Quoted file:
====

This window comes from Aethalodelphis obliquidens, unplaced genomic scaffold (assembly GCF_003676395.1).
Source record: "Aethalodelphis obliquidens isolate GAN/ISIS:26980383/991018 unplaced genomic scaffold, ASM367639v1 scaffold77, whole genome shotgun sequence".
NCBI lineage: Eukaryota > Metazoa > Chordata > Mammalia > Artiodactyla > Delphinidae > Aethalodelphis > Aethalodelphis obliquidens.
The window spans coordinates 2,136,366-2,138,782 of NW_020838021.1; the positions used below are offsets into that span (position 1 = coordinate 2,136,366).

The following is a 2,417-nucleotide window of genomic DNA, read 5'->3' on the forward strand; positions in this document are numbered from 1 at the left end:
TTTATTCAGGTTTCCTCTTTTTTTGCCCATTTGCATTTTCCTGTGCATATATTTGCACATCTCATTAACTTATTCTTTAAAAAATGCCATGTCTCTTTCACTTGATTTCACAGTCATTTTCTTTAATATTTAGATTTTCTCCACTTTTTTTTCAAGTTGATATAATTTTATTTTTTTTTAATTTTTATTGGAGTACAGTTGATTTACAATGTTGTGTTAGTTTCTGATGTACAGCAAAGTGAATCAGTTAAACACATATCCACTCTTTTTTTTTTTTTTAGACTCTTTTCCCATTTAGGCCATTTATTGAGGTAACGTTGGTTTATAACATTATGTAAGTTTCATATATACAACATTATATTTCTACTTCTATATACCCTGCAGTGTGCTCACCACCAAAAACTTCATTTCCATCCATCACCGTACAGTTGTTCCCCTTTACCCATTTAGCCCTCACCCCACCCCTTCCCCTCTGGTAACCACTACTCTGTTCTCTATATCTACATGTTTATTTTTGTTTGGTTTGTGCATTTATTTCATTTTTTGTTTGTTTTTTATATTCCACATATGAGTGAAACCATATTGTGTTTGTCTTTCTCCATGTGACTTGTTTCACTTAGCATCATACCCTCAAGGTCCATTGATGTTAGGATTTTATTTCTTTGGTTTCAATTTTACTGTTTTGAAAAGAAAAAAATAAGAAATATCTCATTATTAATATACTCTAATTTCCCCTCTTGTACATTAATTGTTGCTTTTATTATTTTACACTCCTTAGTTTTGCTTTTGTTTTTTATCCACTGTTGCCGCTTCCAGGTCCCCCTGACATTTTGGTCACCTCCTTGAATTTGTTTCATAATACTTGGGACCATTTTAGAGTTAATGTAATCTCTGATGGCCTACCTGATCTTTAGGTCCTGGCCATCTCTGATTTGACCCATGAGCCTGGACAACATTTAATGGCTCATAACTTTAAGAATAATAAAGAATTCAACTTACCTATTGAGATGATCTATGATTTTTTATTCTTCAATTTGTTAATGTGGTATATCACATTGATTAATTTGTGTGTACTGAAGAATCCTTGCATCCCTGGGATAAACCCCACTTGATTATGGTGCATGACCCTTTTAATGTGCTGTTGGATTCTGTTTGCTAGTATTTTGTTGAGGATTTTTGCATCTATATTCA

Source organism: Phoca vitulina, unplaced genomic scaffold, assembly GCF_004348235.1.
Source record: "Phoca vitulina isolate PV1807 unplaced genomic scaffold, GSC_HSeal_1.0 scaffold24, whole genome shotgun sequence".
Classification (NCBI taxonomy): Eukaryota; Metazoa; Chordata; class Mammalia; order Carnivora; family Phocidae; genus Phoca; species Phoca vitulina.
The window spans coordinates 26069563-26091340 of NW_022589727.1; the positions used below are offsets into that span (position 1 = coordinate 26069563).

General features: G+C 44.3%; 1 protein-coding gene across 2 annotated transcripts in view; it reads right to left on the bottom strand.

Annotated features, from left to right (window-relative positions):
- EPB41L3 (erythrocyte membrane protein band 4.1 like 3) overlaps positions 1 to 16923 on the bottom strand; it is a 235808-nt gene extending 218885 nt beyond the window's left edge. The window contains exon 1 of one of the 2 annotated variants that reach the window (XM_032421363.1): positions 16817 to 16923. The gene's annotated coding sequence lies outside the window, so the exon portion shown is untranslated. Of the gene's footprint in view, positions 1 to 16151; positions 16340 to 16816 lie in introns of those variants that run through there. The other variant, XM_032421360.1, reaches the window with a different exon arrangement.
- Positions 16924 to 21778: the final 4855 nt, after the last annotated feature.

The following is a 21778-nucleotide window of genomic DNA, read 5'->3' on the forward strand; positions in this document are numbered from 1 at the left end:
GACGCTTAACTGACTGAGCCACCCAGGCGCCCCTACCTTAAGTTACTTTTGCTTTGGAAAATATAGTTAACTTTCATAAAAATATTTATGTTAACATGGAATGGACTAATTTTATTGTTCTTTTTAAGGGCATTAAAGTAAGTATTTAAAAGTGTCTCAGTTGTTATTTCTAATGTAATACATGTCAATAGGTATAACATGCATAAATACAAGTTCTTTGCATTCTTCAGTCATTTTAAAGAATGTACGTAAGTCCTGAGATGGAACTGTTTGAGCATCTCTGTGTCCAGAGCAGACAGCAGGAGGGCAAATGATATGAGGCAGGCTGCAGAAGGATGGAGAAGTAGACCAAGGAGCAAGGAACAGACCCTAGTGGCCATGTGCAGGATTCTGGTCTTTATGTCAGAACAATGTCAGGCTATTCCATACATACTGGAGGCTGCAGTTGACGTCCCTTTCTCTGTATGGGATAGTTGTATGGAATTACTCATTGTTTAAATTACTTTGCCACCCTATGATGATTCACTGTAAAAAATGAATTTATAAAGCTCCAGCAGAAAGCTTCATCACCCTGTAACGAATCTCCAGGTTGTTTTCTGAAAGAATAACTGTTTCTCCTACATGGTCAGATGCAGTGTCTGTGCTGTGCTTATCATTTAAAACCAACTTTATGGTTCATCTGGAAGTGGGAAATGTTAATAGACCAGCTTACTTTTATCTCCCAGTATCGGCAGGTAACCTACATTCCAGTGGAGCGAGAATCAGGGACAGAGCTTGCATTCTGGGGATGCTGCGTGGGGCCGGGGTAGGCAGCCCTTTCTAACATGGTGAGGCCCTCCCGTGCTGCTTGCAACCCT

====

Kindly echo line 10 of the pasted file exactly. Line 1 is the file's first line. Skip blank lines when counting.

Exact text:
The window spans coordinates 26069563-26091340 of NW_022589727.1; the positions used below are offsets into that span (position 1 = coordinate 26069563).